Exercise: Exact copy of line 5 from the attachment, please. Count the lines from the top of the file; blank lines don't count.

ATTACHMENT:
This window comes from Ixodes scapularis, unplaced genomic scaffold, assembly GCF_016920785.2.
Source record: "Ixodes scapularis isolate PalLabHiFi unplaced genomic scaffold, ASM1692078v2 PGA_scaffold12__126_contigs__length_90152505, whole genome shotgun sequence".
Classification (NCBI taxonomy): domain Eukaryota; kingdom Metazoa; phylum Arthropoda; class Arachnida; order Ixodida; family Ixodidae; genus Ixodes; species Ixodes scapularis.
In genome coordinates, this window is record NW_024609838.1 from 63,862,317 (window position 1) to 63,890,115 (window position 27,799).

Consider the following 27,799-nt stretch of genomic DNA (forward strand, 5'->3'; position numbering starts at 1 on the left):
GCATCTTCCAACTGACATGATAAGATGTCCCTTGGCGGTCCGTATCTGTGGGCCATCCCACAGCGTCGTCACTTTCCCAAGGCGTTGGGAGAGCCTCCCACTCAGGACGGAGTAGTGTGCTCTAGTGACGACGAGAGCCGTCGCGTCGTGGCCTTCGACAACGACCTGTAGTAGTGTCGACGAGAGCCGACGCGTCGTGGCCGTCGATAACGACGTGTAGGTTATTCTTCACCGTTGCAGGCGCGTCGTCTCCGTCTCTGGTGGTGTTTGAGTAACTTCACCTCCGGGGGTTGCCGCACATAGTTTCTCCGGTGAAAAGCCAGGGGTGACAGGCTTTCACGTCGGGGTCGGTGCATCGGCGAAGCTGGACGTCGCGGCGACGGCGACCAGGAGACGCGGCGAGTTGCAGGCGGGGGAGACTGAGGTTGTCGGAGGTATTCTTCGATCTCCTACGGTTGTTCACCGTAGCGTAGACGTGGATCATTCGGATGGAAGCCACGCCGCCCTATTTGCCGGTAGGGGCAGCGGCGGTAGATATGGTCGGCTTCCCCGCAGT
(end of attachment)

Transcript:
Consider the following 27,799-nt stretch of genomic DNA (forward strand, 5'->3'; position numbering starts at 1 on the left):